John Locke is considered today as one of the greatest English philosophers, an Enlightenment thinker known as the “father of liberalism”. But a hitherto unknown memoir attributed to one of his close friends paints a different picture – of a conceited, lazy and pompous man who “played around with insignificant works of the mind,” and a plagiarist who “took from others everything he could take.” â.
Dr Felix Waldmann, professor of history at Cambridge, found the short memoir at the British Library while browsing the papers of 18th-century historian Thomas Birch, who had acquired a wealth of manuscripts from his contemporaries. Among these were drafts of a preface to an edition of Locke’s minor works by the Huguenot journalist Pierre des Maizeaux. Between the drafts of Des Maizeaux, there were five pages written in French, in which the journalist had recorded an interview with an anonymized “Monsieur …” about Locke.
Waldmann describes the discovery as the “holy grail” of Locke’s scholarship: not only are the memoirs scathing about Locke’s character, they also reveal that he had read Thomas Hobbes’ masterpiece Leviathan, an extremely controversial work at the time, and one which Locke had always denied knowing. Other researchers hailed the discovery as “extraordinary”.
âIt changes the stock market on Locke and I was absolutely amazed to find it,â said Waldmann. “It’s extraordinarily exciting … I don’t think I’ll ever find something so meaningful.”
In a peer-reviewed article published in the Journal of Modern History, Waldmann identifies the anonymous source as James Tyrrell, a close friend of Locke for decades. The couple met in Oxford in 1658 and corresponded for most of their lives. Locke stayed in Tyrrell’s house for several weeks, and Tyrrell looked after most of Locke’s belongings between 1683 and 1689 when the philosopher was exiled to the Netherlands.
The memoir opens with a reminiscence of Locke’s time in Oxford where, according to Tyrrell, Locke âdidn’t study at all; he was lazy and nonchalant, and he amused himself with small works of mind â. Locke is remembered as a man who “prided himself on being original, and he despised what he couldn’t pass off as his own.”
“This inclination has often caused him to utter, with great ceremony, very common claims and to recite, pompously, very trivial maxims,” ââTyrrell told Des Maizeaux. âBeing full of the good opinion he had of himself, he valued only his own works and the people who praised him.
Waldmann believes that Des Maizeaux did not publish Tyrrell’s reminiscences because his edition of Locke’s works was intended to celebrate the philosopher. âI imagine he was rather shocked to hear these things about Locke’s personal character and naturally left it all out,â he said.
Tyrrell also claims that one of Locke’s books was “a copy of another he claimed he had never read,” even though Locke had been “tricked” into buying the book years before. Waldmann called the accusation “a bit strong”.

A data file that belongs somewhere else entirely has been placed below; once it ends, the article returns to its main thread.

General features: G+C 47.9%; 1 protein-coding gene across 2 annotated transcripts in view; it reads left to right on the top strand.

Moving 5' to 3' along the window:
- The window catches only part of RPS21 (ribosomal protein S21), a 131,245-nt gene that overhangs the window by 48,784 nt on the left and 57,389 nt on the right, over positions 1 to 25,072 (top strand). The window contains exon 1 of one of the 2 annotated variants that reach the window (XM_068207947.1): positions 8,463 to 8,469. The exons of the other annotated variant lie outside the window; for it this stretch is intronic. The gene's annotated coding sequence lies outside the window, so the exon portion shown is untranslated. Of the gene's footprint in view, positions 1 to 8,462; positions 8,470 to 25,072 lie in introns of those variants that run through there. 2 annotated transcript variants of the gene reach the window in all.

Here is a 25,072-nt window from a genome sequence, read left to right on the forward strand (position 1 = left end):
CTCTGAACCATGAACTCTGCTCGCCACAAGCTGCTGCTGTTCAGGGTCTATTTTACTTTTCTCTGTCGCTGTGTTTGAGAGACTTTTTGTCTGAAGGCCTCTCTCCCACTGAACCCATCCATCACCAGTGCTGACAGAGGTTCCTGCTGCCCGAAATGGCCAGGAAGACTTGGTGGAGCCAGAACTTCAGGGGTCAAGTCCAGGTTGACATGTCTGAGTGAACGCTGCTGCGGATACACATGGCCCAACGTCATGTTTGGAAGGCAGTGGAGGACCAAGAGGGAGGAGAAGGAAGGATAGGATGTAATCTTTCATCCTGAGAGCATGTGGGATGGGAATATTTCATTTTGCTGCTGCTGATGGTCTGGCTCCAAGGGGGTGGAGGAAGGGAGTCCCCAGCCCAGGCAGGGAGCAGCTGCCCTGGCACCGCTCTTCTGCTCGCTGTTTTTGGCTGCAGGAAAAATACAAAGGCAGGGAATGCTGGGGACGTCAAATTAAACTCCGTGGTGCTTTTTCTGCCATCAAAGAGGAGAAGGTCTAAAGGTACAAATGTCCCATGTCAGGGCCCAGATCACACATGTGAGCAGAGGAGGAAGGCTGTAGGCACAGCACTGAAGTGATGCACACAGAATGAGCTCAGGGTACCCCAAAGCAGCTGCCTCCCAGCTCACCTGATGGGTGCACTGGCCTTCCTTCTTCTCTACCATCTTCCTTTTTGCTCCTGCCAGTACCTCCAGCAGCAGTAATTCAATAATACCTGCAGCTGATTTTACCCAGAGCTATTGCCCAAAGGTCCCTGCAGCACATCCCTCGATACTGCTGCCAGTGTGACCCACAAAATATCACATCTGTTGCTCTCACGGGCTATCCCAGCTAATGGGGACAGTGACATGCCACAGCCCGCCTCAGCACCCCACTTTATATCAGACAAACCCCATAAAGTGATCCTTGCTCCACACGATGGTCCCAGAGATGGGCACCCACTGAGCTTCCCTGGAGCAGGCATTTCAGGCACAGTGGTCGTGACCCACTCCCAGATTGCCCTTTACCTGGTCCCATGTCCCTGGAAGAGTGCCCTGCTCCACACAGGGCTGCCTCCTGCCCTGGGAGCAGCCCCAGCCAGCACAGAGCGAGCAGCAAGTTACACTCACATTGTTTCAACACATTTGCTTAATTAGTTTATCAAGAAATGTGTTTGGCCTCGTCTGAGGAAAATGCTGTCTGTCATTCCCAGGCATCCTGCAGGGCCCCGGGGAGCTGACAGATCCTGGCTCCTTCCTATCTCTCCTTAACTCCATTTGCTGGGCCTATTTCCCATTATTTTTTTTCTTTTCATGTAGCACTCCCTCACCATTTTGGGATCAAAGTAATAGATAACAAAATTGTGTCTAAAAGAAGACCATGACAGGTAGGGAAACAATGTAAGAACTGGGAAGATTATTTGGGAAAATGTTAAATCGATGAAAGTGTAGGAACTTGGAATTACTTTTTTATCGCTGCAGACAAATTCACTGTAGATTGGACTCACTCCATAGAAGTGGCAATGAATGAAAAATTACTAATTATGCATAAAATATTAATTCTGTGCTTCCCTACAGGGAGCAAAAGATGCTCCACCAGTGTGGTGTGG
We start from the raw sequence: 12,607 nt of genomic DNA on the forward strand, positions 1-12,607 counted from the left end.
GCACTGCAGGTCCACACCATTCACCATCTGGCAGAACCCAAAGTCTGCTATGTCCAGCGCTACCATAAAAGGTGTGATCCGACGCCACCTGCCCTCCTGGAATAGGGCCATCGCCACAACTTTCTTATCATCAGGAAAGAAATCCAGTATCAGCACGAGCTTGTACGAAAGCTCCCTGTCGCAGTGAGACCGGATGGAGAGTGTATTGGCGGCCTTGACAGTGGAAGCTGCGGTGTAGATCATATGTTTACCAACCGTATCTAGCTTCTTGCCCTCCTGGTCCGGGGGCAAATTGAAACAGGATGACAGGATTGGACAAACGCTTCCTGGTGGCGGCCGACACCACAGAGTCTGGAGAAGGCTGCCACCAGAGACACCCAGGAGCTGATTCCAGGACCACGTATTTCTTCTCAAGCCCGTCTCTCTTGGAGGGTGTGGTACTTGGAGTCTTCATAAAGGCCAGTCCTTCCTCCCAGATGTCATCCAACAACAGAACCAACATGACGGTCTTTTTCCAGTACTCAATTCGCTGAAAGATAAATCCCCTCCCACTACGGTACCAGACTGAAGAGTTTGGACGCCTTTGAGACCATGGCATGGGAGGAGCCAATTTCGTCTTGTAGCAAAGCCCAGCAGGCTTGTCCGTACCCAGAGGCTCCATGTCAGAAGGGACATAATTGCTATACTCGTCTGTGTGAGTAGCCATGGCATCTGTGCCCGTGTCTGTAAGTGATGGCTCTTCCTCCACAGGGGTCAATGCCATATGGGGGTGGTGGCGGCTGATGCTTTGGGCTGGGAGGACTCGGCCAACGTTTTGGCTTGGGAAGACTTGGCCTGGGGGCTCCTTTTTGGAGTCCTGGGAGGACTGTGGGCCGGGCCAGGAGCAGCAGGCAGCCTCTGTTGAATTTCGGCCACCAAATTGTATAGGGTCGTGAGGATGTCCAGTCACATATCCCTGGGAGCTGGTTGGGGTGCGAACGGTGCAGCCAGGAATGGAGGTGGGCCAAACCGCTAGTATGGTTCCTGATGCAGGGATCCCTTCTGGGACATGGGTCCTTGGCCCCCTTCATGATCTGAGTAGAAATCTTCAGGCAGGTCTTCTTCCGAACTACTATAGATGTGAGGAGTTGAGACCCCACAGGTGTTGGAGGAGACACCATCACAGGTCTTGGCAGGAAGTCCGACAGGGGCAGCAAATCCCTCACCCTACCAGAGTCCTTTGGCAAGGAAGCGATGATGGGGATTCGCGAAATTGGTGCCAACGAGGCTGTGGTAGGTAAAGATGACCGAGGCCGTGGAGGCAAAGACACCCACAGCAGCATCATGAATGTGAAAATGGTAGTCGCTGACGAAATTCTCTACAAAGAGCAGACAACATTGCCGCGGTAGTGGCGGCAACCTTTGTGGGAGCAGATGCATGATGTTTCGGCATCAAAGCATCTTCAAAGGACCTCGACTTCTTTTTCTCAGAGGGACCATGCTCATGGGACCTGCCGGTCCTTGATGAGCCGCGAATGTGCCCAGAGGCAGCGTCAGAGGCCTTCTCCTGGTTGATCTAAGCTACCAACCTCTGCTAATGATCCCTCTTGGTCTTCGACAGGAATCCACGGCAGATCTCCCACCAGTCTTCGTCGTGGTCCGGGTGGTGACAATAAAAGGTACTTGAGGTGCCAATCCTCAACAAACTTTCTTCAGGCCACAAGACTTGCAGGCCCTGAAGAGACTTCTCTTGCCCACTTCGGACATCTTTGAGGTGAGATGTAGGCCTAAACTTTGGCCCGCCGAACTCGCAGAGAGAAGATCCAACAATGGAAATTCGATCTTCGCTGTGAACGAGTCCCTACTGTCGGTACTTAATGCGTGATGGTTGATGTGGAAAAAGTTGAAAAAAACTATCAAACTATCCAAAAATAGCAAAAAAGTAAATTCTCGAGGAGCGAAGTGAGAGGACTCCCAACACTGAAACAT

âBut what’s interesting is the fact that Tyrrell, whom we consider to be Locke’s closest friend, is willing to call him a plagiarist; that he thinks Locke’s success is the product of intellectual laziness, âhe said.
But the Cambridge scholar says the most important revelation is Tyrrell’s revelation that Locke read Hobbes’s Leviathan.
“It is by far the most famous work of philosophy published in the 17th century – [it was] absolutely heretical and Hobbes was viewed with extraordinary suspicion, âsaid Waldmann. âLocke spends decades denying that he knew Hobbes in any way. He never quotes Leviathan in any of his published works, never refers to him in his letters, of which thousands survive, so he has tried to avoid any association.
But Tyrrell told Des Maizeaux that Locke “almost always had H’s Leviathan on his table, and he recommended it to his friends to read,” though he “later affected to deny, in the future, that he ever read he”.
âThe idea that Locke had no interest in his greater predecessor has been widely debated,â said Waldmann. “There are no mysteries comparable to Locke being put into dialogue with Hobbes, and here is Locke’s closest friend saying he almost always had Leviathan on his table.”
Tyrrell continues to damn Locke in several ways, both majors – “he was stingy, conceited, envious, and overly reserved”; “He took from others whatever he could take, and he took advantage of it” – and minor: Locke would have been so shy that “often at night the sound of a mouse would make him get up and call his host. “
The relationship between the two had deteriorated over time, Waldmann said. âLocke is getting more and more rude to Tyrrell in the face and to others, so it’s a personal animosity,â he said. âThe second was Locke’s extraordinary success. At the start of the 18th century, Tyrrell is still alive and he watches his late friend, the one who didn’t treat him particularly well, become the most famous literary figure of the past five decades. I feel like he sat on it and he felt now was the opportunity.